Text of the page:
That was the thing about the beast from fairy tales; he didn't want to be a beast. He didn't want to be alone.
Ugh. If I had an impressionable, just becoming aware of gender issues, dynamics, etc. teenage daughter, would I want her to read this? Probably no. Then why do I find myself giving it three stars?!
"I'd rather have an honest madman than a sane liar."
I don't want to spoil anything but let's just say the hero has issues, deep heartwrenching ones that involve abuse and other ones I'm afraid get excused away because of the sympathy you feel for him, his wealth, looks, and the way the heroine rationalizes it all.
"What do you want from me now?"
"I want the wedding ring you bought for me that you think is hidden, the one I've tried on daily since its arrival."
It's a compelling story because told exclusively from the heroine's point of view, you sort of become her and internalize her fears and hopes; waiting for the other shoe to drop and wanting to believe it won't. Our heroine's tough, in control attitude was an illusion and I didn't get enough real felt emotion between the two. The hero is a bit like a blank screen, not in regards to his backstory or stated components but in that he never felt real to me. Giving characters abusive pasts doesn't automatically provide depth. It's a basic money focused rescue (there's some emotions but let's be honest with ourselves, his billionaire status is the main draw) story that I hate falling for.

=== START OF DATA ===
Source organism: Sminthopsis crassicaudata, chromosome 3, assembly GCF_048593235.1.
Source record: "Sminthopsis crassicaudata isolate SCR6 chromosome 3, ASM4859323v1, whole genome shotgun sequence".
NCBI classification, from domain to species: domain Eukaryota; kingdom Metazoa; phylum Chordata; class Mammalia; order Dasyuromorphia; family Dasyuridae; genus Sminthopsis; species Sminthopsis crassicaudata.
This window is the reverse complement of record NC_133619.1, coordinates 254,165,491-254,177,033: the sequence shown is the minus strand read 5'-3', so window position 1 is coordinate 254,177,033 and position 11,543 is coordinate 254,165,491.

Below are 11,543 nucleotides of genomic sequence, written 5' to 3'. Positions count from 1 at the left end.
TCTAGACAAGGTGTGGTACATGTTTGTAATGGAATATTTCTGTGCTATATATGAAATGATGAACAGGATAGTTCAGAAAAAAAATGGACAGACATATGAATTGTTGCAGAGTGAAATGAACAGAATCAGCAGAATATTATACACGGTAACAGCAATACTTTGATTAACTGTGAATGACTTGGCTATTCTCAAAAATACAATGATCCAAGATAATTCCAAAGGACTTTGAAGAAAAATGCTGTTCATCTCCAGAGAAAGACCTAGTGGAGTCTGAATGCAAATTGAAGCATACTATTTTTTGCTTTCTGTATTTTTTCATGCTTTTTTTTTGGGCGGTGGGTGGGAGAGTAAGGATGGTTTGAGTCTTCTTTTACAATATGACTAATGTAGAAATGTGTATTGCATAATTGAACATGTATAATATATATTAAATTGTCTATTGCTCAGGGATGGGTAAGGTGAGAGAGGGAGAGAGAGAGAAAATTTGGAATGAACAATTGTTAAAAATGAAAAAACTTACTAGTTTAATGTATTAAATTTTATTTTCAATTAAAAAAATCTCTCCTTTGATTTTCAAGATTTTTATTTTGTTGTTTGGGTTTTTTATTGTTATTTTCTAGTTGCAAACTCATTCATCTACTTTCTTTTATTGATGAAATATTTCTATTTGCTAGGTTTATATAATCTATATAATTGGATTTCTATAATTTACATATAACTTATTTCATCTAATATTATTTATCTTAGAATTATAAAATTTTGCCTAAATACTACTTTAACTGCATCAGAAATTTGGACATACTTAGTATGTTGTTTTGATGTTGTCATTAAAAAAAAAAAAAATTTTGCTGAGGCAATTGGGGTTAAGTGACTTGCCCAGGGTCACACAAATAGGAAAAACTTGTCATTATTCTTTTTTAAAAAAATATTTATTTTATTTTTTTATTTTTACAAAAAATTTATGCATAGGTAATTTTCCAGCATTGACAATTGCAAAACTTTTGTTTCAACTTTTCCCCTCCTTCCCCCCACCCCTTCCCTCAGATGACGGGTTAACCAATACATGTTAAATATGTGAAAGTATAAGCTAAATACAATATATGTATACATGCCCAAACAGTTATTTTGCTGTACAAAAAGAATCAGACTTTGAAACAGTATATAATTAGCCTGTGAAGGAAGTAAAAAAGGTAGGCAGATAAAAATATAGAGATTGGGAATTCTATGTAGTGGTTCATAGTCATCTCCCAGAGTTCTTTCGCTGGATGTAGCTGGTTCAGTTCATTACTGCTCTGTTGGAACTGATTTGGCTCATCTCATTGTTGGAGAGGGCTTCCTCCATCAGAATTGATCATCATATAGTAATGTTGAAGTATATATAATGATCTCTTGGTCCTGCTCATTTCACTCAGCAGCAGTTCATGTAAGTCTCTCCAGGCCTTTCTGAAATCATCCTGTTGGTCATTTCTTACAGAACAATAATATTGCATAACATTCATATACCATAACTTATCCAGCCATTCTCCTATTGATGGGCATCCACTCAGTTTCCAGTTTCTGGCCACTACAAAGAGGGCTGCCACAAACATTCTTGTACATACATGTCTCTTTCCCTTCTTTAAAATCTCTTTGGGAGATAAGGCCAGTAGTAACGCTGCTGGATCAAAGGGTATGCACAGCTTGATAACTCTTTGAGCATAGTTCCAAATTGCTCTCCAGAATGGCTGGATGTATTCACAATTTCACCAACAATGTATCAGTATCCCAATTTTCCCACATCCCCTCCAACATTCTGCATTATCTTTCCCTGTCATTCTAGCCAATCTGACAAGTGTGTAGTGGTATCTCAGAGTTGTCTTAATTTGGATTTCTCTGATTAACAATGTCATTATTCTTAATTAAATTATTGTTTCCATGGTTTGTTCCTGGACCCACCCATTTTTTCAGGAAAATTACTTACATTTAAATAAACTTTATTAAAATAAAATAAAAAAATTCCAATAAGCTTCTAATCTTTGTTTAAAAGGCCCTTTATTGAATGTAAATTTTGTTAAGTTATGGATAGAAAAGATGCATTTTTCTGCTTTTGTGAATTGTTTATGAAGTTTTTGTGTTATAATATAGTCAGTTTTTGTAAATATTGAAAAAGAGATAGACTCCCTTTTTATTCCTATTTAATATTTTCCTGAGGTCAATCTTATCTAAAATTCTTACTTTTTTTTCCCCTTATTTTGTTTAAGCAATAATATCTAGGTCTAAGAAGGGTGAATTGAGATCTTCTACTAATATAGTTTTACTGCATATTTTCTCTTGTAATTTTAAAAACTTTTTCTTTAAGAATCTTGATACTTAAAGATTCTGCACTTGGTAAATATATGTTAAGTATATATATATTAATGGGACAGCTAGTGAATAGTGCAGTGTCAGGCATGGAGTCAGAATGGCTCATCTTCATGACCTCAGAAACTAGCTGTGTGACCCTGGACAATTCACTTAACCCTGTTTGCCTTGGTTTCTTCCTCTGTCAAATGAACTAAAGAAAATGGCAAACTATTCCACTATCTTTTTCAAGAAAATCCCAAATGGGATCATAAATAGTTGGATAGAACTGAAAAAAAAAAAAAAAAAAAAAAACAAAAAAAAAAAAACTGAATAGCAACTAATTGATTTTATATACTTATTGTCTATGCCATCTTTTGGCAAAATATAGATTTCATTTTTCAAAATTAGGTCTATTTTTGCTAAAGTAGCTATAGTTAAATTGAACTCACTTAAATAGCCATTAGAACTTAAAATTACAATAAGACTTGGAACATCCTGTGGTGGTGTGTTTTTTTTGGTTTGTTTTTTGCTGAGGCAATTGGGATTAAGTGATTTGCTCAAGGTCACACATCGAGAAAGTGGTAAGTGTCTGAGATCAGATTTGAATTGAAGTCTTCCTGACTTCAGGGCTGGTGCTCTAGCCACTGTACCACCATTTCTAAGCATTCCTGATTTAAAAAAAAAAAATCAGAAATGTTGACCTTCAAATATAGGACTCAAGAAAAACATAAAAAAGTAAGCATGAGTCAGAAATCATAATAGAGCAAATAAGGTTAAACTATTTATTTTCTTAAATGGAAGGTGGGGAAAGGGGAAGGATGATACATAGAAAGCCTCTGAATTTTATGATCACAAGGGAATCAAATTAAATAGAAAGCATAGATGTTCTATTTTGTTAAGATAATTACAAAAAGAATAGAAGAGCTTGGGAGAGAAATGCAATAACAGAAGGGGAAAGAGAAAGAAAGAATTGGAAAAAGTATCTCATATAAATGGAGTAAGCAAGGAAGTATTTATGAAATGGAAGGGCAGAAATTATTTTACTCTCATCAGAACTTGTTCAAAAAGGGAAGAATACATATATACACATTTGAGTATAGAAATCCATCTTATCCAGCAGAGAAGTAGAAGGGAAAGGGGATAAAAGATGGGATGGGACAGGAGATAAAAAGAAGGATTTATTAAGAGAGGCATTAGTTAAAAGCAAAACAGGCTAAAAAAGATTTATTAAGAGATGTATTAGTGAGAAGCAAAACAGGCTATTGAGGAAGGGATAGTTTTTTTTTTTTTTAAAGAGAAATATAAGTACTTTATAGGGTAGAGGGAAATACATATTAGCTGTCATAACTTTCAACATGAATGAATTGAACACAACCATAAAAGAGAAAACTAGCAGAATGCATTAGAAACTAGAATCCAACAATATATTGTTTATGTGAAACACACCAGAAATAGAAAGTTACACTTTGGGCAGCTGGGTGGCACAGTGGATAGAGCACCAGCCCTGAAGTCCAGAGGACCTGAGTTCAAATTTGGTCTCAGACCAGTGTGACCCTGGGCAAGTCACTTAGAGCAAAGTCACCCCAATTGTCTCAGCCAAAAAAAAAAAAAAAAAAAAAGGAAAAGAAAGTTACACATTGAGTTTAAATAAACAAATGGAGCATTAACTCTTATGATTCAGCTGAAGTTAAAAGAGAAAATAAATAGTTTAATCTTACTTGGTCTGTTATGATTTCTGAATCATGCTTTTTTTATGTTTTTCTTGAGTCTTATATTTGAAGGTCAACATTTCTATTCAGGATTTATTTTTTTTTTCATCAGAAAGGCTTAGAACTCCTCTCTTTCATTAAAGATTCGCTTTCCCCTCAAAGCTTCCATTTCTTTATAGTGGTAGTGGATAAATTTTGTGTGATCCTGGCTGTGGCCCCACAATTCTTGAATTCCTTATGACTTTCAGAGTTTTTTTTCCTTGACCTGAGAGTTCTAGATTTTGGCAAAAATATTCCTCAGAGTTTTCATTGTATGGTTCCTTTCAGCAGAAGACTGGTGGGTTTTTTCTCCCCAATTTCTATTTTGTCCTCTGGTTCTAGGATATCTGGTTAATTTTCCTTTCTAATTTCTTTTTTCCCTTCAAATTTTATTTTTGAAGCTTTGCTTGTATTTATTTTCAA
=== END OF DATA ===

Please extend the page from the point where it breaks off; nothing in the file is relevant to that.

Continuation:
This was definitely a beauty and the beast story, I'll beat myself up over liking it, but liked it I did. I don't know, I was completely absorbed as I was reading, less towards the end with some revelations that made me uncomfortable and snapped me out of my fairy tale daze, but when I finished, I'm not sure I felt good about what I read.